Ironically, it was O’Brien herself who would give her main competition her best crying jag. In Mervyn Leroy’s Little Women (my favorite movie version of Louisa May Alcott’s story), which includes several wonderful Christmas scenes, Margaret, as Beth March, manages to frequently upstage June Allyson (Jo) as well as Janet Leigh (Meg) and Elizabeth Taylor (Amy) at her most breathtaking. But Allyson gets the last laugh — or cry. After Beth contracts scarlet fever because of her heroic efforts to help the impoverished Hummel family, her health takes a nosedive causing June to let loose with the tears. O’Brien holds her own for a while, but once Beth is dead and gone, June sobs her way to the closing credits. Sorry, Margaret!

Now 77 years old, Margaret O’Brien is still very much with us. I had the great pleasure of seeing her introduce a screening of Meet Me in St. Louis last April at Grauman’s Chinese Theater as a part of the TCM Classic Film Festival. She regaled the crowd with stories of the making of the film and once again dispelled the myth about the dead dog. She said she had a fabulous time making that film and loved everyone in the cast, especially Judy Garland who she considered like a sister.

2014 TCM Classic Film Festival - "Meet Me in St. Louis" ScreeningNot that all was rosy in the studio system back then. O’Brien told us that they used to hire look-alikes of the bigger stars and use them if the stars made any demands on the studio. When Margaret’s mother marched into Louis B. Mayer’s office just before shooting was to start on Meet Me in St. Louis and demanded that the little girl get a raise to $5,000 a week, Mayer flatly refused. “Okay, that’s fine,” Mrs. O’Brien responded, “but we’re moving to New York. You can get someone else for the picture.” Mayer trotted out Margaret’s look-alike on the lot but it failed to intimidate Mrs. O’Brien so the other little girl was given the role. The unknown actress was beyond excited to get to play Tootie in such a big movie but after a few weeks the studio relented and sent word to New York that Margaret would get the salary increase. The other little girl and her family were devastated. Margaret felt awful, but what could she do — she was a seven-year-old girl! The fired girl’s father was a lighting technician on Meet Me in St. Louis and O’Brien said he ended up having a complete nervous breakdown (after nearly dropping a heavy light on her during the shoot). Oy. Another story O’Brien told us that night is how she had recently attended a movie memorabilia auction that included the cute red coat that Tootie wore in the snowman scene. “Hmm,” she thought, “I think I could still get into that.” The petite actress put it on and sure enough, it fit! Not many actors could don the same costume they wore 70 years earlier!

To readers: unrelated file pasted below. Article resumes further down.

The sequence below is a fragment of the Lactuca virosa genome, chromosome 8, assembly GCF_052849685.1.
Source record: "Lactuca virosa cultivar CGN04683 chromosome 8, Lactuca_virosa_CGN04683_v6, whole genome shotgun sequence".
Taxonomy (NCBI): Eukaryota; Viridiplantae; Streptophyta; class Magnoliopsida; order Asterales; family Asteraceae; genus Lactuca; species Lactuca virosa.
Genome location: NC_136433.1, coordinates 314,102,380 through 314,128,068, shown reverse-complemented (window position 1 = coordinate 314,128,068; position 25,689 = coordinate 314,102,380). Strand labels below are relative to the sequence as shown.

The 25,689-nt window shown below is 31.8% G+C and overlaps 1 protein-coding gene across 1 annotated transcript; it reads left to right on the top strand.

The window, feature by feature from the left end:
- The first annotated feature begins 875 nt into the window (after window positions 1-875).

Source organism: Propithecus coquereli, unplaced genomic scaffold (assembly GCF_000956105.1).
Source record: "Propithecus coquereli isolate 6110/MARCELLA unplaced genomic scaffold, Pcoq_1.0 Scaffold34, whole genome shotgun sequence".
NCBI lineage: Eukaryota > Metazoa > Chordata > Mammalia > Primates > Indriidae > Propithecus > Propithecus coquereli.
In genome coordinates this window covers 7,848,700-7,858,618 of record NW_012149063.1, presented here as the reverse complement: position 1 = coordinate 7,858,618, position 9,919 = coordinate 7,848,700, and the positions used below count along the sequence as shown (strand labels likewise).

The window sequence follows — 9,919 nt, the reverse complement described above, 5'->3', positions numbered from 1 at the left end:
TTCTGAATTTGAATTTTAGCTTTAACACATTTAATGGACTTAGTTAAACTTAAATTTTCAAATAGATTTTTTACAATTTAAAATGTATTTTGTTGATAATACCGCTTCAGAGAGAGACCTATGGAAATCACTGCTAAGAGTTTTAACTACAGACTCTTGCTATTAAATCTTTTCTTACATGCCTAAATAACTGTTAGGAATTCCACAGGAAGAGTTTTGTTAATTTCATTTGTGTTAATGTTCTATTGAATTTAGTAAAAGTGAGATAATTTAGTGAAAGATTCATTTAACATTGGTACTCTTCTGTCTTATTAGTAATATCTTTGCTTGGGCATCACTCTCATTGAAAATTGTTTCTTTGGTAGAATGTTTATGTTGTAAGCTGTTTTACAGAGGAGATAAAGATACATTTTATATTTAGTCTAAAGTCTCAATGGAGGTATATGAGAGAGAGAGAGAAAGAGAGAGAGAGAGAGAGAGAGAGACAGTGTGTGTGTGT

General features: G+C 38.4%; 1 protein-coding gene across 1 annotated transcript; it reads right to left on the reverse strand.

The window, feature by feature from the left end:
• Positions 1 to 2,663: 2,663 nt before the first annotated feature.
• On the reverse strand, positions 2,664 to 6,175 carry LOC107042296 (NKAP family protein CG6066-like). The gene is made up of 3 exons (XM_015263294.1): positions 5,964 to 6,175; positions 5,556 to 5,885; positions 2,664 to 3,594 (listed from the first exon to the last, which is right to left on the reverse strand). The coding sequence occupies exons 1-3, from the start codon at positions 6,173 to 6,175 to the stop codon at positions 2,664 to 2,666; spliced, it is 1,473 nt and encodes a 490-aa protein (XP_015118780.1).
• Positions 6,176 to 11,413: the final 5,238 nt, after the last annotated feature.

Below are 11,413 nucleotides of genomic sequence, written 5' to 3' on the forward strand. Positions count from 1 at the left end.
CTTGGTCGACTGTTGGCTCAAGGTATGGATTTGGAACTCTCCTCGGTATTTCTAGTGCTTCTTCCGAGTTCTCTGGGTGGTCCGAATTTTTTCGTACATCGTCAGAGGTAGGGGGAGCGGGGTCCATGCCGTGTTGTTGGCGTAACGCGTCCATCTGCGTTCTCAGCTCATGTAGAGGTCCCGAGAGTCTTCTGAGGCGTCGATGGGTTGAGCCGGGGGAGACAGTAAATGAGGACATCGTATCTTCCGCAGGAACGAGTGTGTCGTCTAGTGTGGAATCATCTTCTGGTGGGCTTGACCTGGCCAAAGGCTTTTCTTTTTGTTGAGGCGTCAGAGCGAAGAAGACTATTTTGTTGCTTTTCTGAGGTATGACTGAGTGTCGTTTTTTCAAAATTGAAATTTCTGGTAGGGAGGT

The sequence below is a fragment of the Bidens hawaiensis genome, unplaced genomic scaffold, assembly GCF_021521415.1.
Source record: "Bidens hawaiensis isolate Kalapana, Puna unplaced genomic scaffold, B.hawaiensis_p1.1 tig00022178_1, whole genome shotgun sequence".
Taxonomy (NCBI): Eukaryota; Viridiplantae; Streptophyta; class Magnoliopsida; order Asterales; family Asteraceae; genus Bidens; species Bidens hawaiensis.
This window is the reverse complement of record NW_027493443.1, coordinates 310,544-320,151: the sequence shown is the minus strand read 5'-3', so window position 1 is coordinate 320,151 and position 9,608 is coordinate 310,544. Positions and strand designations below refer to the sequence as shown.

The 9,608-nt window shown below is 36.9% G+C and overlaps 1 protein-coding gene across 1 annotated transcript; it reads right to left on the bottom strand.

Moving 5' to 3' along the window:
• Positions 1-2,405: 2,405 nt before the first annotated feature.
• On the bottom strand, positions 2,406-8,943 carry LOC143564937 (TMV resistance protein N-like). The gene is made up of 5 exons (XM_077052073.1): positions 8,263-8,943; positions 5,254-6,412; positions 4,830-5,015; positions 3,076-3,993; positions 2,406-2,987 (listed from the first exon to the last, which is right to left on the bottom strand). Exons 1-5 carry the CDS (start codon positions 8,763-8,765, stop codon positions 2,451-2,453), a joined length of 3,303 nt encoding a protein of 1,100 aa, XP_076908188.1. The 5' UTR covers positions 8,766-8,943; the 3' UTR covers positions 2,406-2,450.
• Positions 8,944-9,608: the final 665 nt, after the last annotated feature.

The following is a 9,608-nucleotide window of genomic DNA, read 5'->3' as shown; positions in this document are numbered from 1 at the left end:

Margaret’s career waned in the 1950s and beyond but she never stopped working and seems to have a great attitude about her life and past success. One of her most recent appearances was as Mrs. Claus in an animated TV special. Wishing all of you a Merry Little Christmas.